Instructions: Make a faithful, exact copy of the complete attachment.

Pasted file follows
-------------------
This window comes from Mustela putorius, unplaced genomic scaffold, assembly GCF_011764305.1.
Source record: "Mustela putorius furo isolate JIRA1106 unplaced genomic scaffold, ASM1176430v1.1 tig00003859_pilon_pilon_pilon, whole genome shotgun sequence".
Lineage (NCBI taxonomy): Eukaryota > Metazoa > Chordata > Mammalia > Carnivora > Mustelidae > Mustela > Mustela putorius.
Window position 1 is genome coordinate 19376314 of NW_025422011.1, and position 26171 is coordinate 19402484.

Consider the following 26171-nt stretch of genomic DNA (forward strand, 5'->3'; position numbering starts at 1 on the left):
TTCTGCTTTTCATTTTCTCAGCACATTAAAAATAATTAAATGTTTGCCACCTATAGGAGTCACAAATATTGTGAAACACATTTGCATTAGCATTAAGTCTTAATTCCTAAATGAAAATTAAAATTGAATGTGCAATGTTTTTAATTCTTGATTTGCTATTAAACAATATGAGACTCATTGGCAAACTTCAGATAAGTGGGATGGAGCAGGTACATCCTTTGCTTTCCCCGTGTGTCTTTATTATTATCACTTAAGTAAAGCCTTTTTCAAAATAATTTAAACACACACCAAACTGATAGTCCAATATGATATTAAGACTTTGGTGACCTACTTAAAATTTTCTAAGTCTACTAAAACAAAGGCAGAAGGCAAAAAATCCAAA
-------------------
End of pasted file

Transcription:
This window comes from Mustela putorius, unplaced genomic scaffold, assembly GCF_011764305.1.
Source record: "Mustela putorius furo isolate JIRA1106 unplaced genomic scaffold, ASM1176430v1.1 tig00003859_pilon_pilon_pilon, whole genome shotgun sequence".
Lineage (NCBI taxonomy): Eukaryota > Metazoa > Chordata > Mammalia > Carnivora > Mustelidae > Mustela > Mustela putorius.
Window position 1 is genome coordinate 19376314 of NW_025422011.1, and position 26171 is coordinate 19402484.

Consider the following 26171-nt stretch of genomic DNA (forward strand, 5'->3'; position numbering starts at 1 on the left):
TTCTGCTTTTCATTTTCTCAGCACATTAAAAATAATTAAATGTTTGCCACCTATAGGAGTCACAAATATTGTGAAACACATTTGCATTAGCATTAAGTCTTAATTCCTAAATGAAAATTAAAATTGAATGTGCAATGTTTTTAATTCTTGATTTGCTATTAAACAATATGAGACTCATTGGCAAACTTCAGATAAGTGGGATGGAGCAGGTACATCCTTTGCTTTCCCCGTGTGTCTTTATTATTATCACTTAAGTAAAGCCTTTTTCAAAATAATTTAAACACACACCAAACTGATAGTCCAATATGATATTAAGACTTTGGTGACCTACTTAAAATTTTCTAAGTCTACTAAAACAAAGGCAGAAGGCAAAAAATCCAAA